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Barbarian Europe

Slavic & Baltic Religion

by Edward Dawson, 2 December 2020

The early Slavs and Balts remained hidden from recorded history for far longer than their Indo-European cousins in Western Europe.

Even basics such as tribal names are very hard to pin down until at least the sixth century AD, while their religious practices are virtually unknown. Only an analysis of later Slavs is able to reveal anything about them during their 'dark' centuries of isolation.

The religion of the early Slavs - and that of the closely-related Balts - seemed to retain some elements of proto-Indo-European religion, but they were isolated for such a long period of time in the forests to the north of the Pontic steppe (the northern Black Sea coast) that both Slavs and Balts drifted away from a worship of the wider collective of shared deities to that of a majority of unrecognisable names.

Although there does seem to have been a continuity of characteristics in their deities, most of the names were replaced with others that were recognisable as words to Baltic and Slavic speakers as their language changed across the centuries.

A few survivors are notable. There is the female goddess whose name was derived from Deiwos, the proto-Indo-European chief god, surviving in its altered form as 'Devana'.

There was also a male deity in the Baltic language of the Lithuanians named Dievas. A male deity named Ognebog (literally 'fire god') appears to derive from the Vedic deity, Agni. Another male survivor was the Baltic god, Perkūnas, and the Slavic god, Perun, both cognate to the Indic god, Parjanya in Rig Veda.

The original proto-Indo-European word seems to have a double meaning of 'broken, splintered' and 'oak' tree. From this is derived the Latin word for an oak tree, and also the classical Greek word for a thunderbolt. Was the deity based on the original worship of an oak tree that had been shattered by a lightning strike?

Browse a list of Slavic deities and it quickly becomes apparent that the names are mostly Slavic. You find Slavic names translatable as 'black god' and 'white god' for example (seemingly a favourite device for Slavs who later had classifications that included White Ruthenians (Belarussians) and Black Ruthenians (Lithuanians)).

One odd deity stands out with the name of Vida. One has to wonder whether this deity is related to the Norse god, Vidarr ('Vida' plus the Norse nominative suffix '-ar/-r'). What could possible cognates be? Could it be a borrowed name? But if it is then in which direction was it borrowed (into Slavic from others, or out of it by others)?

Map of Eastern Europe AD 450-500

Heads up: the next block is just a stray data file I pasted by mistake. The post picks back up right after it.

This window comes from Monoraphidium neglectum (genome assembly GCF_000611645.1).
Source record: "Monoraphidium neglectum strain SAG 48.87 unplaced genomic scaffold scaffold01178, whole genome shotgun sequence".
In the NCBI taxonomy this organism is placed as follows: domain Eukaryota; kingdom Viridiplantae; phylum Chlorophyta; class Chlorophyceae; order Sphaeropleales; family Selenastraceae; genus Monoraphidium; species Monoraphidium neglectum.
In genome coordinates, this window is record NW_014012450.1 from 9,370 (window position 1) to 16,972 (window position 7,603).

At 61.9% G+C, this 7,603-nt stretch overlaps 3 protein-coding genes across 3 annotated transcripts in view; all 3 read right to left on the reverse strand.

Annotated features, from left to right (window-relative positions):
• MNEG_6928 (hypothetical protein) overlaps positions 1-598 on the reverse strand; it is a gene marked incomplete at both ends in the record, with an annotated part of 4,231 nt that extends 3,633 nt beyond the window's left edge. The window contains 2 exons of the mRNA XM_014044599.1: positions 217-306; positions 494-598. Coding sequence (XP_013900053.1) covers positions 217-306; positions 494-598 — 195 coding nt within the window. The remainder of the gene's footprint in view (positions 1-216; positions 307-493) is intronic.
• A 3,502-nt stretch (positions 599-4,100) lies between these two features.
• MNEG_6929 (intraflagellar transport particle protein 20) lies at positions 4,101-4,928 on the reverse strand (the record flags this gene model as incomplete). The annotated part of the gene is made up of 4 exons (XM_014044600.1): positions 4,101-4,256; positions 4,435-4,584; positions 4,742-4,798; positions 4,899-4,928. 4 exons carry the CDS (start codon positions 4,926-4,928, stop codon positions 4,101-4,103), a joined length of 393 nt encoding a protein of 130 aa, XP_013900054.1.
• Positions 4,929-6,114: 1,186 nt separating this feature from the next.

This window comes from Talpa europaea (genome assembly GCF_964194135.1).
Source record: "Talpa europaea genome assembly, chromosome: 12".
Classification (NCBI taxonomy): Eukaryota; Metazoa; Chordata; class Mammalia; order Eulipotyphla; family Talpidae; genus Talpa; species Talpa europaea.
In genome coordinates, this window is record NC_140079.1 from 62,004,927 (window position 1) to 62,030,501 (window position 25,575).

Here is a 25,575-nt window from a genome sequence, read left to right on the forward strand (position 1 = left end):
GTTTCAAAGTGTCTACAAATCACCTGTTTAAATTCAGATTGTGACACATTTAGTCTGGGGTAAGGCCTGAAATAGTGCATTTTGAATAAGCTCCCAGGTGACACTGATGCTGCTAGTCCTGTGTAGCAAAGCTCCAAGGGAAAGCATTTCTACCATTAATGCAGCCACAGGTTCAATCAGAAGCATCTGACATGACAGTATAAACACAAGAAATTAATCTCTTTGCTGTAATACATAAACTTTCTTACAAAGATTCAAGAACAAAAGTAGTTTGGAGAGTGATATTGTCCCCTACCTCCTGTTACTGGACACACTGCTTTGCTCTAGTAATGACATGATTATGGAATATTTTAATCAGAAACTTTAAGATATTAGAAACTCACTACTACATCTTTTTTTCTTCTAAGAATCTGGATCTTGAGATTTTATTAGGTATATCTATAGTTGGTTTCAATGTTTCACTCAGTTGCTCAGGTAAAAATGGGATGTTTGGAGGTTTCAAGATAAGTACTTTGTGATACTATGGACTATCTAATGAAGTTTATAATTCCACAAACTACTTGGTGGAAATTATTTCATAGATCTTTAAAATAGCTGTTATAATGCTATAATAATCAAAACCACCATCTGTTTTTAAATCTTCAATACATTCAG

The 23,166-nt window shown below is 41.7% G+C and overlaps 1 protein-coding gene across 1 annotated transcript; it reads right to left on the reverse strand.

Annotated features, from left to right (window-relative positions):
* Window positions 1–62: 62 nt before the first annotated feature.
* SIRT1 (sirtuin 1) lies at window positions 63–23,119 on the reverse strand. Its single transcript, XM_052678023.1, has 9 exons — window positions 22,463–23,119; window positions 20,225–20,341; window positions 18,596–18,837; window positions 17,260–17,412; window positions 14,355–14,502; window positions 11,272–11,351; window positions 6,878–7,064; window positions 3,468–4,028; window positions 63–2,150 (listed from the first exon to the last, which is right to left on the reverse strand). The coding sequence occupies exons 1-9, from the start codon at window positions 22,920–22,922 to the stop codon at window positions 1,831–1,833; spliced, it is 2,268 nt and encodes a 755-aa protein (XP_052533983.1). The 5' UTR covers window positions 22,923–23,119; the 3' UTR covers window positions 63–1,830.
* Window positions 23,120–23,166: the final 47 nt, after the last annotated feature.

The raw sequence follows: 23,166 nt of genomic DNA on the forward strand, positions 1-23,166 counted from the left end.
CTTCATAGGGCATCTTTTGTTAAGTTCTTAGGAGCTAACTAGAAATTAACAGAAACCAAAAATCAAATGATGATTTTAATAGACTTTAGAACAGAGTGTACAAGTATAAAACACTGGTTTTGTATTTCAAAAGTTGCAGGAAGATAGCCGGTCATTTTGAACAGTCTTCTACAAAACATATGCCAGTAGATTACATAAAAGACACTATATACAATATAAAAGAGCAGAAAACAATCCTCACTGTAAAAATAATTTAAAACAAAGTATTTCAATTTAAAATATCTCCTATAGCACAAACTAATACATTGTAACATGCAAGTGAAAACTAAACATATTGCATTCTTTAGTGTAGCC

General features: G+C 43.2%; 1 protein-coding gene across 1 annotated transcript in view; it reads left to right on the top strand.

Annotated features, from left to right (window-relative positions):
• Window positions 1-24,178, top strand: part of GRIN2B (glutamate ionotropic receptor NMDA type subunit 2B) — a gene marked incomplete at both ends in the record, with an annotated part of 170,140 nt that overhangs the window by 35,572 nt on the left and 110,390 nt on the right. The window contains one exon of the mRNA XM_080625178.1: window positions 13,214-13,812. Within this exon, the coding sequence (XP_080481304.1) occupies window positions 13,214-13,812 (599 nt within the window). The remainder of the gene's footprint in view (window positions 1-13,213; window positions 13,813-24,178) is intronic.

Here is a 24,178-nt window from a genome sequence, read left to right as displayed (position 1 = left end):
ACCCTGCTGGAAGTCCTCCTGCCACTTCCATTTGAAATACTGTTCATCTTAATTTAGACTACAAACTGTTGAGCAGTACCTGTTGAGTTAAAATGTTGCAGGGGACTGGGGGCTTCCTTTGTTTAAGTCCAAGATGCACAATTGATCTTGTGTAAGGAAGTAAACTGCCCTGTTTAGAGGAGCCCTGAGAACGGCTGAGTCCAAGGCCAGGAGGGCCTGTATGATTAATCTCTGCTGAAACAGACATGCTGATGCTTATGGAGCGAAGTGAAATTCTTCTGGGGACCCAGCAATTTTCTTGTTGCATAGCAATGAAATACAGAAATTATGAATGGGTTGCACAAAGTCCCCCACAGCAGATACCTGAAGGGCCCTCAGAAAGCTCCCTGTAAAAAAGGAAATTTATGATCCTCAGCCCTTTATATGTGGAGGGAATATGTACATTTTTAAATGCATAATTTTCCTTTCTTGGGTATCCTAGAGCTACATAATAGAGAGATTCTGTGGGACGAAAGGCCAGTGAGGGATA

Soon after the middle of the fifth century AD the Hunnic empire crashed into extinction, starting with the death of Attila in 453. Hunnic unity was destroyed very soon afterwards, clearing the way for the Slavic tribes to start migrating outwards (click or tap on map to view full sized)


The predominance of new names indicates that Balts and Slavs probably lost a great deal of their original Indo-European culture at some point. They were isolated for considerable stretches of time, even from each other following the Baltic-Slavic split around 2500 BC.

What is missing from both groups are the Asura/Ahura deities, and what this author believes to be the related and widespread Indo-European practice of Rte/Arte/Asha, the cult of 'truth'.

Was it lost to the Slavics and Baltics? Or did their ancestors split off from their Indo-Iranian cousins so far back in time that the Asha (cult) or Asia (land of members of the cult) names didn't even reach them? (See What's in a Name - Frey & Freya in related links for more on the first term (plus other features mentioned alongside that link, and What's in a Name - Asia for the second.)

Over two thousand years of Slavic isolation following further isolation in the northern forests has a lot to answer for.

 

Main Sources

Anthony, David W - The Horse, the Wheel, and Language: How Bronze-Age Riders from the Eurasian Steppes Shaped the Modern World

Cranberry Letters, The - Pre-Proto-Germanic, International Affairs, Language Policy, and History

Poetic Edda - (13th century composition from older Skaldic poetry)

Pokorny, J - Indo-European Etymological Dictionary, online database which updates Pokorny's Indogermanisches Etymologisches Wörterbuch

Simek, Rudolf - Dictionary of Northern Mythology, Angela Hall (translator, D S Brewer, 2007)

Wolfram, Herwig - Das Reich und die Germanen (1990, translated into English as The Roman Empire and its Germanic Peoples, by Thomas Dunlap)

Online Sources

Geochronology - Indo-European Chronology - Countries and Peoples

Linguistics Research Center, University of Texas at Austin

Online Etymological Dictionary

Pokorny - Indo-European Etymological Dictionary

 

 

     
Images and text copyright © P L Kessler & Edward Dawson except where stated otherwise. An original feature for the History Files.